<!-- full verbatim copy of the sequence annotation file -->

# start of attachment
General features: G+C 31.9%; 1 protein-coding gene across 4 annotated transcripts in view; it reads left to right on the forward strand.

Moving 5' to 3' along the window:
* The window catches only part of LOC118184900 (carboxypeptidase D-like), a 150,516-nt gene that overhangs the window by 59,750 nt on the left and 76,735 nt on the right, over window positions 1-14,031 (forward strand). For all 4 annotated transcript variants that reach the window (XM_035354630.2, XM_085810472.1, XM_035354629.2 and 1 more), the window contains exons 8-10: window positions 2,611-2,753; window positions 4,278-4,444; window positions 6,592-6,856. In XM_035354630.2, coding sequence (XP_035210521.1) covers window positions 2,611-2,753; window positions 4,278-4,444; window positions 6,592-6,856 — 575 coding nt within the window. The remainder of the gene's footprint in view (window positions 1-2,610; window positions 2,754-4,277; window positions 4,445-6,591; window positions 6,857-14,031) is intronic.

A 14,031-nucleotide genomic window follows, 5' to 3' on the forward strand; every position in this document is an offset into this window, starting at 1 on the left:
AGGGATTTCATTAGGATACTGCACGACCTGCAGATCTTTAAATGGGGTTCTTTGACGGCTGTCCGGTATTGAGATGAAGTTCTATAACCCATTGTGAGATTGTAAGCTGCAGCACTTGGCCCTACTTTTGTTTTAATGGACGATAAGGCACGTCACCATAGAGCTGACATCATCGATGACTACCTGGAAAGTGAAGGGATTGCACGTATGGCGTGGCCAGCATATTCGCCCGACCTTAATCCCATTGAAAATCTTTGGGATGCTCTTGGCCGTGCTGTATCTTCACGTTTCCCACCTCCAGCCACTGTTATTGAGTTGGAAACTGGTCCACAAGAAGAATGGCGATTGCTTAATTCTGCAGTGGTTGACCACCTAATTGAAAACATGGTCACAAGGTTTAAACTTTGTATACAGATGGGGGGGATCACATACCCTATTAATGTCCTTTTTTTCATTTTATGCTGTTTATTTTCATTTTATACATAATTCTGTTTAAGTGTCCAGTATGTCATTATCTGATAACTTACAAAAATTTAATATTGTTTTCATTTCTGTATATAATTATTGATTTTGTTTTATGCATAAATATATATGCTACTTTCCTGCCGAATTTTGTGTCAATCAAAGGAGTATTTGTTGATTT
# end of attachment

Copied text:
General features: G+C 31.9%; 1 protein-coding gene across 4 annotated transcripts in view; it reads left to right on the forward strand.

Moving 5' to 3' along the window:
* The window catches only part of LOC118184900 (carboxypeptidase D-like), a 150,516-nt gene that overhangs the window by 59,750 nt on the left and 76,735 nt on the right, over window positions 1-14,031 (forward strand). For all 4 annotated transcript variants that reach the window (XM_035354630.2, XM_085810472.1, XM_035354629.2 and 1 more), the window contains exons 8-10: window positions 2,611-2,753; window positions 4,278-4,444; window positions 6,592-6,856. In XM_035354630.2, coding sequence (XP_035210521.1) covers window positions 2,611-2,753; window positions 4,278-4,444; window positions 6,592-6,856 — 575 coding nt within the window. The remainder of the gene's footprint in view (window positions 1-2,610; window positions 2,754-4,277; window positions 4,445-6,591; window positions 6,857-14,031) is intronic.

A 14,031-nucleotide genomic window follows, 5' to 3' on the forward strand; every position in this document is an offset into this window, starting at 1 on the left:
AGGGATTTCATTAGGATACTGCACGACCTGCAGATCTTTAAATGGGGTTCTTTGACGGCTGTCCGGTATTGAGATGAAGTTCTATAACCCATTGTGAGATTGTAAGCTGCAGCACTTGGCCCTACTTTTGTTTTAATGGACGATAAGGCACGTCACCATAGAGCTGACATCATCGATGACTACCTGGAAAGTGAAGGGATTGCACGTATGGCGTGGCCAGCATATTCGCCCGACCTTAATCCCATTGAAAATCTTTGGGATGCTCTTGGCCGTGCTGTATCTTCACGTTTCCCACCTCCAGCCACTGTTATTGAGTTGGAAACTGGTCCACAAGAAGAATGGCGATTGCTTAATTCTGCAGTGGTTGACCACCTAATTGAAAACATGGTCACAAGGTTTAAACTTTGTATACAGATGGGGGGGATCACATACCCTATTAATGTCCTTTTTTTCATTTTATGCTGTTTATTTTCATTTTATACATAATTCTGTTTAAGTGTCCAGTATGTCATTATCTGATAACTTACAAAAATTTAATATTGTTTTCATTTCTGTATATAATTATTGATTTTGTTTTATGCATAAATATATATGCTACTTTCCTGCCGAATTTTGTGTCAATCAAAGGAGTATTTGTTGATTT